Re: Version numbering for security uploads of native packages
Bas Wijnen <firstname.lastname@example.org> writes:
> You can base security uploads on NMUs, so I think you could get
> +s1+nmu1+s1+nmu1, etc. Or should it go from +s1 to +s1+nmu1 to +s2 to
I was assuming the latter.
> I prefer the longer versions in this case. When a package gets too many
> security and other non-maintainer uploads, it should probably be
> orphaned or co-maintianed anyway (since there's appearantly a lot to do,
> and the maintainer isn't doing it).
We have other ways of tracking that information than the version, though.
> Hmm, the second dot probably has the same meaning then.
This only matters when appended to a Debian revision; for native packages,
it doesn't matter. So ignore me unless we're talking about using the same
convention for both native and non-native packages. (Having three periods
in the Debian revision is the old marker of a binNMU and various things
may still trigger off that.)
> So we should go for +deb31[+]_1 or something? To make it clear again:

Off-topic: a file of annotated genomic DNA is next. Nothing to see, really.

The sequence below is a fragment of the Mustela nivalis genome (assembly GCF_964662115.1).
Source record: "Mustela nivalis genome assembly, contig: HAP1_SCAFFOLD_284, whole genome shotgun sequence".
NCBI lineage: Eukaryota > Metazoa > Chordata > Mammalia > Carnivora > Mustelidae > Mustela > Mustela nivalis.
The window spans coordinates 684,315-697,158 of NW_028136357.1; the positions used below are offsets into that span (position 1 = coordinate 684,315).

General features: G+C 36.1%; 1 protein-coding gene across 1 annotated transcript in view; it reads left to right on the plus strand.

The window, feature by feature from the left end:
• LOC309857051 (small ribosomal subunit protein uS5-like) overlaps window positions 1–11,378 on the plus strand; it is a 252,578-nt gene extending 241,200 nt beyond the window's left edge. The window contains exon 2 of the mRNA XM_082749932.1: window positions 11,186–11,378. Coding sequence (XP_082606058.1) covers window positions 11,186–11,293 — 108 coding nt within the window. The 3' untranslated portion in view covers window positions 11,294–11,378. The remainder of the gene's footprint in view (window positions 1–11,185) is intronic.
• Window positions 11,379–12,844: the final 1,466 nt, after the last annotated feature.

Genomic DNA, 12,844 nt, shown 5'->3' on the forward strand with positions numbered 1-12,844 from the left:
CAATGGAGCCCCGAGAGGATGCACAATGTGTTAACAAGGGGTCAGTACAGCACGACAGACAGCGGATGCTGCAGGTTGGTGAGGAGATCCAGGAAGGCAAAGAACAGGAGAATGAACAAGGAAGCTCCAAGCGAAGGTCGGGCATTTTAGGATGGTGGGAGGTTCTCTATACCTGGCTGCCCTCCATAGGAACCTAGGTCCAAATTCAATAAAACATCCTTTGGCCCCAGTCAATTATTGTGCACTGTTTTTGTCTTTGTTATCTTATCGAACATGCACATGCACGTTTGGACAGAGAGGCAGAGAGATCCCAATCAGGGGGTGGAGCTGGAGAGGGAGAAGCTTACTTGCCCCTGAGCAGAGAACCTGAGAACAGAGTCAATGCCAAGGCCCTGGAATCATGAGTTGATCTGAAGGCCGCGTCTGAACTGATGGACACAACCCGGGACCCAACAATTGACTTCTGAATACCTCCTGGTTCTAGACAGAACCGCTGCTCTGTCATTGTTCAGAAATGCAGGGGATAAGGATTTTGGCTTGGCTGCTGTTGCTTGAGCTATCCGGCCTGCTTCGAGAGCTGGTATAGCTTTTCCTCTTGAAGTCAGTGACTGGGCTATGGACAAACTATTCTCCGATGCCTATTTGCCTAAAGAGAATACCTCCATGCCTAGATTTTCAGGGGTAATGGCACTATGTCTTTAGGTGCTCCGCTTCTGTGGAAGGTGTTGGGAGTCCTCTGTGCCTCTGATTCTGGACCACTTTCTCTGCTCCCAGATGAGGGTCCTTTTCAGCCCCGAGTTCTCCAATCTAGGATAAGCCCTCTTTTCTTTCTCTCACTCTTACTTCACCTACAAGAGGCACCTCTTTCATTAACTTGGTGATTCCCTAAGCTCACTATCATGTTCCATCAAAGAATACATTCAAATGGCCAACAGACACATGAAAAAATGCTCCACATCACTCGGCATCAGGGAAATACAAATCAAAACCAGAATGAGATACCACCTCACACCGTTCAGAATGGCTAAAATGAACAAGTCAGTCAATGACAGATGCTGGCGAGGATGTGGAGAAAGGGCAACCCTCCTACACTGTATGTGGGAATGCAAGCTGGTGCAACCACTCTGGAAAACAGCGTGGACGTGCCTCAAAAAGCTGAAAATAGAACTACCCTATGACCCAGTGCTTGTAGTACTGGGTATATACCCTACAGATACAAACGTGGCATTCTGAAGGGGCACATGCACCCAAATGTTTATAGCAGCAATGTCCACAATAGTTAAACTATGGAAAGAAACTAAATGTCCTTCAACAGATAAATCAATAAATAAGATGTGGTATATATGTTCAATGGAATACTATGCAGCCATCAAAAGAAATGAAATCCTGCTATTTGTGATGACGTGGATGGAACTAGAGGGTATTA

> +deb is a fixed part which means this is a security upload
Or any other stable upload, yes? We're not currently distinguishing
between security uploads and maintainer uploads for the etch/sarge/etc.
> 31 is the current (at time of upload) stable release
> + means this is an upload to testing, skipping it means to stable
You wouldn't need the presence/absence thing of the + if you used a higher
version number for the testing security update. I'd be inclined to say
that we just always add 1 to the minor version of the last stable version
when making a testing security upload until the actual version number for
the next release has been picked. So in other words, use +deb40 for etch
and +deb41 for lenny until a version number has been picked, under the
assumption that the choices are 4.1 or 5.0 and either way 41 has the right
version ordering properties. (Now, of course, people could start using
+deb50 if they wanted to.)
Russ Allbery (email@example.com) <http://www.eyrie.org/~eagle/>